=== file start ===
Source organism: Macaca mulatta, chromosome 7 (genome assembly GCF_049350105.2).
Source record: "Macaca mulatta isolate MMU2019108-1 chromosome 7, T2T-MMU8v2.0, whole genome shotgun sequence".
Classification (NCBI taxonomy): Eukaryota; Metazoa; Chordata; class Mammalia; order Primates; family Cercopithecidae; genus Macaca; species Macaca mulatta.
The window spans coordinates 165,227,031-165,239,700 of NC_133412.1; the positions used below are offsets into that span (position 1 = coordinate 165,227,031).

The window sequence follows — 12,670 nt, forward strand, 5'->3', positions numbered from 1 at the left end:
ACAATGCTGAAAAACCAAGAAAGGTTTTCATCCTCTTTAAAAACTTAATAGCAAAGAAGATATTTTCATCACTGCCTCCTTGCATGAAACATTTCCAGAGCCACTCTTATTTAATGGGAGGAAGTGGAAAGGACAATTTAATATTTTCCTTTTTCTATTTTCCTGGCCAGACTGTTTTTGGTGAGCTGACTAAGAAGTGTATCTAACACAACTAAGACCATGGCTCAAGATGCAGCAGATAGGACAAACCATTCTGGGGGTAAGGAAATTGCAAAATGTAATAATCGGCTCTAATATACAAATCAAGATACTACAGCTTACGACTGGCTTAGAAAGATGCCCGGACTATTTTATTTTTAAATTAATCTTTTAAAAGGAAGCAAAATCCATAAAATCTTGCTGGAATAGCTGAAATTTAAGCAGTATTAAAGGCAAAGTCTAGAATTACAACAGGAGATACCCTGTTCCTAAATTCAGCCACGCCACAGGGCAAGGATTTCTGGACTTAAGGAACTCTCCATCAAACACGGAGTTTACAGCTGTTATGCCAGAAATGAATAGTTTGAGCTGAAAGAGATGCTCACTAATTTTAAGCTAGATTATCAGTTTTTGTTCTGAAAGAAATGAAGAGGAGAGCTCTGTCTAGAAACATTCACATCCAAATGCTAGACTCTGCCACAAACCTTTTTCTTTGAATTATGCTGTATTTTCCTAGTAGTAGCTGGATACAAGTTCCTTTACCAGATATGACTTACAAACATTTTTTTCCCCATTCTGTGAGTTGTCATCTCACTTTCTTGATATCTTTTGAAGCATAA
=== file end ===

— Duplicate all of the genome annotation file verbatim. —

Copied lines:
Source organism: Macaca mulatta, chromosome 7 (genome assembly GCF_049350105.2).
Source record: "Macaca mulatta isolate MMU2019108-1 chromosome 7, T2T-MMU8v2.0, whole genome shotgun sequence".
Classification (NCBI taxonomy): Eukaryota; Metazoa; Chordata; class Mammalia; order Primates; family Cercopithecidae; genus Macaca; species Macaca mulatta.
The window spans coordinates 165,227,031-165,239,700 of NC_133412.1; the positions used below are offsets into that span (position 1 = coordinate 165,227,031).

The window sequence follows — 12,670 nt, forward strand, 5'->3', positions numbered from 1 at the left end:
ACAATGCTGAAAAACCAAGAAAGGTTTTCATCCTCTTTAAAAACTTAATAGCAAAGAAGATATTTTCATCACTGCCTCCTTGCATGAAACATTTCCAGAGCCACTCTTATTTAATGGGAGGAAGTGGAAAGGACAATTTAATATTTTCCTTTTTCTATTTTCCTGGCCAGACTGTTTTTGGTGAGCTGACTAAGAAGTGTATCTAACACAACTAAGACCATGGCTCAAGATGCAGCAGATAGGACAAACCATTCTGGGGGTAAGGAAATTGCAAAATGTAATAATCGGCTCTAATATACAAATCAAGATACTACAGCTTACGACTGGCTTAGAAAGATGCCCGGACTATTTTATTTTTAAATTAATCTTTTAAAAGGAAGCAAAATCCATAAAATCTTGCTGGAATAGCTGAAATTTAAGCAGTATTAAAGGCAAAGTCTAGAATTACAACAGGAGATACCCTGTTCCTAAATTCAGCCACGCCACAGGGCAAGGATTTCTGGACTTAAGGAACTCTCCATCAAACACGGAGTTTACAGCTGTTATGCCAGAAATGAATAGTTTGAGCTGAAAGAGATGCTCACTAATTTTAAGCTAGATTATCAGTTTTTGTTCTGAAAGAAATGAAGAGGAGAGCTCTGTCTAGAAACATTCACATCCAAATGCTAGACTCTGCCACAAACCTTTTTCTTTGAATTATGCTGTATTTTCCTAGTAGTAGCTGGATACAAGTTCCTTTACCAGATATGACTTACAAACATTTTTTTCCCCATTCTGTGAGTTGTCATCTCACTTTCTTGATATCTTTTGAAGCATAA